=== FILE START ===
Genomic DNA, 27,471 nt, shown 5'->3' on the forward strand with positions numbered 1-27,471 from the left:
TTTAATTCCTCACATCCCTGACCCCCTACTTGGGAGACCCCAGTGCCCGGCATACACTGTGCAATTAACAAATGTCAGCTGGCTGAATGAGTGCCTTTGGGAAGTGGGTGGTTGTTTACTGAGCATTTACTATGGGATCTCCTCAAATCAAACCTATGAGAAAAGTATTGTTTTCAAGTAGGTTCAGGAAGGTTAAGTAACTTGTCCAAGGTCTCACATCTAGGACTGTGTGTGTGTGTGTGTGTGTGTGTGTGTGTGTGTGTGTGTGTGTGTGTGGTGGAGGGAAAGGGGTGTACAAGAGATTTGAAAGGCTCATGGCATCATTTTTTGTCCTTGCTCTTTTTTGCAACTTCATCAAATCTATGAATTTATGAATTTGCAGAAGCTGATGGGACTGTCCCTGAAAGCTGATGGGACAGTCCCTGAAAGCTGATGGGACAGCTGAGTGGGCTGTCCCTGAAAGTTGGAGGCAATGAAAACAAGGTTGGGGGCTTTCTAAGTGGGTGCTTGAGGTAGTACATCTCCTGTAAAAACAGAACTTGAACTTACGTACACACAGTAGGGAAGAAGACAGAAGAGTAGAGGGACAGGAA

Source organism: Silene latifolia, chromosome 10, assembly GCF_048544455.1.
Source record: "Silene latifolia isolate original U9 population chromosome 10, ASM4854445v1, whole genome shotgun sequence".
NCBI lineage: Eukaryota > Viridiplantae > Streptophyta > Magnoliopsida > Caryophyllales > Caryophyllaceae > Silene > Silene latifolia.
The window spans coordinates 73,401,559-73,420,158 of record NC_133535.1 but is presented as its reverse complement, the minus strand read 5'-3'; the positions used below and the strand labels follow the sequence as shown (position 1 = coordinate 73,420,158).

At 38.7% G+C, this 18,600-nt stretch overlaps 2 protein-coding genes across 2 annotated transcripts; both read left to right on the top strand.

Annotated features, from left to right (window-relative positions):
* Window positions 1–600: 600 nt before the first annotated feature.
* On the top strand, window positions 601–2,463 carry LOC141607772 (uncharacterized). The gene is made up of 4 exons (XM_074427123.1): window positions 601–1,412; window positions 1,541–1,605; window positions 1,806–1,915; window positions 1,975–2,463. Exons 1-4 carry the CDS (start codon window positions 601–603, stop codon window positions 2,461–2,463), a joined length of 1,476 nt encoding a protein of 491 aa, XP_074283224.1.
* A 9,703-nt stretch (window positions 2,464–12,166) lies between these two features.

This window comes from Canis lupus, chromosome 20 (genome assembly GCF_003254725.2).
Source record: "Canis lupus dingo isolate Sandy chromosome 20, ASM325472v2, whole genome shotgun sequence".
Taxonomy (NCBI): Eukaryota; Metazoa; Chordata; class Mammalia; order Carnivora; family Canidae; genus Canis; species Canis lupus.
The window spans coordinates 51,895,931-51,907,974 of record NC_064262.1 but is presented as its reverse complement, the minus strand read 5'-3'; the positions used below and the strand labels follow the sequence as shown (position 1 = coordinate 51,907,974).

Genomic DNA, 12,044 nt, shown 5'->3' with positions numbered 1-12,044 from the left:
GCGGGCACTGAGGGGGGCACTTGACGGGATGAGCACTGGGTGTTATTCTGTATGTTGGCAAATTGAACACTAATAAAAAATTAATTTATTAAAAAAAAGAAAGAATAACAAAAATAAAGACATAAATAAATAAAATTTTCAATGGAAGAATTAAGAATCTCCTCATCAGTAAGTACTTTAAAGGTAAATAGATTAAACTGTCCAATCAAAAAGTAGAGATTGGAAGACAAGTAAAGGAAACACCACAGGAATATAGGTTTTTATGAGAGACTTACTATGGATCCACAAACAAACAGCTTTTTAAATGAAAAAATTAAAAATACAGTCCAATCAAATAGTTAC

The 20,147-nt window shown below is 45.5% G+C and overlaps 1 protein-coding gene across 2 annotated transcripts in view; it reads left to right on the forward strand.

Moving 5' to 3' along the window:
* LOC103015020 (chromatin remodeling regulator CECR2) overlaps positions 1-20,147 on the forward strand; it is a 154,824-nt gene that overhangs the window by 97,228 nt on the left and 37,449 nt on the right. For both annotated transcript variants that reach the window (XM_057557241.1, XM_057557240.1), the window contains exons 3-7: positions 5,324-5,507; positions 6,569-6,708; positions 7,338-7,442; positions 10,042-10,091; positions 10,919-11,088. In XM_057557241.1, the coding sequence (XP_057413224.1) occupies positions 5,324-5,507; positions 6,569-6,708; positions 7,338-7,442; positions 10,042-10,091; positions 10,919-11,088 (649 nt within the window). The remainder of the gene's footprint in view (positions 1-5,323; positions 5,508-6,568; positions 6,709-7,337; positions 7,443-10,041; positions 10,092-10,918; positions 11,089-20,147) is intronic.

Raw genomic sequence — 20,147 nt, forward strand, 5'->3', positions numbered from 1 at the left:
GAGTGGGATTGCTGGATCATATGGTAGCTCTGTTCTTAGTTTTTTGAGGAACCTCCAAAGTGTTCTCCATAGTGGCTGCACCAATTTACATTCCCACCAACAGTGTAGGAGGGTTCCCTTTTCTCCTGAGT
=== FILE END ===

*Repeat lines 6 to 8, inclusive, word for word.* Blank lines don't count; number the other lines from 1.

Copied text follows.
The window spans coordinates 73,401,559-73,420,158 of record NC_133535.1 but is presented as its reverse complement, the minus strand read 5'-3'; the positions used below and the strand labels follow the sequence as shown (position 1 = coordinate 73,420,158).

At 38.7% G+C, this 18,600-nt stretch overlaps 2 protein-coding genes across 2 annotated transcripts; both read left to right on the top strand.

Annotated features, from left to right (window-relative positions):